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Planning Home | Zoning Overview | Density |Ohio City Zoning History | Urban Overlay | Ideal City

Ohio City Zoning Charrette

In late 2015 the City Planning Commission staff and Ohio City Incorported began working on the process of rezoning the Ohio City neighbrohood in a way that makes sense for both existing property owners and future development. The intent is to ensure that the built environment that exists today that makes Ohio City so special, is replicated in the future. Additionaly, the new code would supprt more walkable, mixed-use districts and encourage alternative transportation methods. While making it easier for developers to more quicly navigate the city processes.

On March 29th, 2016 the City Planning Commission and Ohio City Incorporated held an open house at the Urban Community School on Lorain Avenue to present the results of the planning process and give the local residents an opportunity to ask questions, give feedback and offer suggestions.


How Does Cleveland's Zoning Code Work?

Euclidean Zoning and "Use" Districts

Zones are divided into three basic "use" categories: Residential, Commercial, and Industrial. These categories are then broken into sub-categories. The zones are tiered from most restrictive (residential at the bottom of the pyramid) to least restrictive (industrial at the top). The pyramid works like a nesting doll, uses in the more restrictive districts are also permitted in the less restrictive districts. For instance, a single family home is permitted in the One Family, Two Family and even the General Retail district. A retail use is permitted in the Local Retail, General Retail, Semi-Industry districts but not in the residential districts. The zoning districts work in tandem with the zoning map, meaning that all zoning categories are mapped.



Height and Area Districts

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Use, Area and Height Districts Chart (Click to download (PDF))

Apart from "use" categories, the zoning code also regulates the height of a building and the area a building can occupy on a lot. Area districts only apply to residential structures or in the case of a mixed-use structure, only those floors with residential uses, are taken into consideration in the calculation for an area district. The area districts range from the lot area (indcated as a B district) to 6 times the lot area (indicated as a K district). Height districts range from 1 (35' max. height) to 9 (900' max. height).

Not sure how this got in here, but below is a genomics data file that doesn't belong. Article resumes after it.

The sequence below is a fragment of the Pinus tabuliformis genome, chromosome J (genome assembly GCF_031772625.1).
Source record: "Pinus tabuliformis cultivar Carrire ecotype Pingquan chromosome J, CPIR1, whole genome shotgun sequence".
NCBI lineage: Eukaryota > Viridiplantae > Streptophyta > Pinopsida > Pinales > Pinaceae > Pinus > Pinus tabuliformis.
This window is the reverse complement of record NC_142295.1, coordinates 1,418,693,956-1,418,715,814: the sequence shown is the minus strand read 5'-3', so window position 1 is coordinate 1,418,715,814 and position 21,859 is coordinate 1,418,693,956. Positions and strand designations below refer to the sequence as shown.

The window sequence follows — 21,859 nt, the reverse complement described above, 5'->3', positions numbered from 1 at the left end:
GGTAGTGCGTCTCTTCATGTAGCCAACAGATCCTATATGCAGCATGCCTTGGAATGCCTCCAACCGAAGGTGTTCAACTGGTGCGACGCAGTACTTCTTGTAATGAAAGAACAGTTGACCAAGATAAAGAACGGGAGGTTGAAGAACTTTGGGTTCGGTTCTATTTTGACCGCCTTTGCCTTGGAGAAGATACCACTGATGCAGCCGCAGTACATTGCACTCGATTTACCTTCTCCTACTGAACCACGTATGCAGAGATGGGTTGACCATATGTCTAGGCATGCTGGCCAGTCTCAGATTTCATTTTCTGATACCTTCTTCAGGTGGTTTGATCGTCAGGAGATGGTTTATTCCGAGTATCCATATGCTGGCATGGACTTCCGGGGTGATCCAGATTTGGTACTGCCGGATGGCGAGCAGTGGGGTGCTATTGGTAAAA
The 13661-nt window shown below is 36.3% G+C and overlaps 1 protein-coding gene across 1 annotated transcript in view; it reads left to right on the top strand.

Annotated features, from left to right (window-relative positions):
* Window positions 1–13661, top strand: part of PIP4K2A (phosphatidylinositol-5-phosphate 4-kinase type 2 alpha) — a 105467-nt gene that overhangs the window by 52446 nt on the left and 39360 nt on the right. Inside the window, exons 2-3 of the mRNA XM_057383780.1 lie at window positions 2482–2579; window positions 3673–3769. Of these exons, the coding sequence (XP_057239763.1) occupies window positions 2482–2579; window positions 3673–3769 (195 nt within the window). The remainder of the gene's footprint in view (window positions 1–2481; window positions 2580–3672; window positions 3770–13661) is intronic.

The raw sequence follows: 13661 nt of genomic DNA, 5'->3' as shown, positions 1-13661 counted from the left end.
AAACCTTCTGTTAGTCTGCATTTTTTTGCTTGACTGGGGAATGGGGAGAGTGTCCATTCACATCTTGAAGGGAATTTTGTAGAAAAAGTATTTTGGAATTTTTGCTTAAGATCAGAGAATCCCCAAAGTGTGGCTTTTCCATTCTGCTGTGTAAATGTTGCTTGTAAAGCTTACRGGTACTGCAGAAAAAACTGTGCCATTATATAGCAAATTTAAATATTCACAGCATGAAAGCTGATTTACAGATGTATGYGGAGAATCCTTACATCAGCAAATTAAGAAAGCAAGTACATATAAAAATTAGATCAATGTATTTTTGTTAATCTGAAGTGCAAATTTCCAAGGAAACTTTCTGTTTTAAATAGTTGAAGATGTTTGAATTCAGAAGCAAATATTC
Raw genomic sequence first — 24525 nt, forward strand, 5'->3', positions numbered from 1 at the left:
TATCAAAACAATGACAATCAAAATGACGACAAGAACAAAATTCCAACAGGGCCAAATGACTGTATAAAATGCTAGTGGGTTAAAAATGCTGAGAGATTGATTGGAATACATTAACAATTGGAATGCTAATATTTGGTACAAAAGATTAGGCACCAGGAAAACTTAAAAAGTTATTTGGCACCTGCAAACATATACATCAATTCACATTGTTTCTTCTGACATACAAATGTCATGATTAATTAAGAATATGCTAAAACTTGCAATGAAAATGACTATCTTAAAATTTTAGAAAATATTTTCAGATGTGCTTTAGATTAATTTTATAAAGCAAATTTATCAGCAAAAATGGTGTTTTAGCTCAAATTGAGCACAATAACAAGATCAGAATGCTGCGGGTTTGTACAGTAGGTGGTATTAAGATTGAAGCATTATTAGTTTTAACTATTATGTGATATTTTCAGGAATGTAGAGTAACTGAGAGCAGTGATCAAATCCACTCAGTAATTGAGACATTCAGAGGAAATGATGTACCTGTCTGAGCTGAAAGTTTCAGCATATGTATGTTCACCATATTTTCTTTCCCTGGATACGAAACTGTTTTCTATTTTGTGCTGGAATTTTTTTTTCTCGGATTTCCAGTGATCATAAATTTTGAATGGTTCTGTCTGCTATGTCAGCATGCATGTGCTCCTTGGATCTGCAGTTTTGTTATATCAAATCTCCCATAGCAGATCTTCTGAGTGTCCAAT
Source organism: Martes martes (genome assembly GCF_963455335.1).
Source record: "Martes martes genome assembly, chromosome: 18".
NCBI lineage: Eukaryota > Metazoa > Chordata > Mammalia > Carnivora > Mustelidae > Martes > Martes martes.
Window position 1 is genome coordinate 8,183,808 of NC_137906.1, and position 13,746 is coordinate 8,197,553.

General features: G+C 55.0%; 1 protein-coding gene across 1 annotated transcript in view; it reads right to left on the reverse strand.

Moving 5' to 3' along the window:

Example: 2F-B1:
Use: 2F indicates two-family residential uses are permitted
Area: "B" allows a residential unit to occupy ½ the lot area, (2,000ft² home allowed on a 4,000ft² lot)
Height: "1" allows for a building up to 35'

Example: LR-G2:
Use: LR indicates that Local Retail uses permitted
Area: "F" allows a building to occupy 2 times the lot area (applies to residential component only)
Height: "2" allows for a building up to 60'



In some instances there may be a need for special consideration of a property or use that is not permitted by the zoning code. This special consideration is called a variance. Property owners can request a variance if they are one zoning sub-category away from what their intended use requires. For example, if a property owner wants to put an apartment building in a Two Family district, the applicant may request a zoning variance. Variances are considered by the Board of Zoning Appeals (BZA) which accepts testimony by both supporters and opposition of a variance. If an intended use is more than one zoning designation away from current zoning designation (e.g. a retail store in a Two-Family zone) the only remedy would be a rezoning. A rezoning is a longer and more scrutinized public process. Similar to a variance, all affected and neighboring property owners are given opportunities to voice their support or opposition.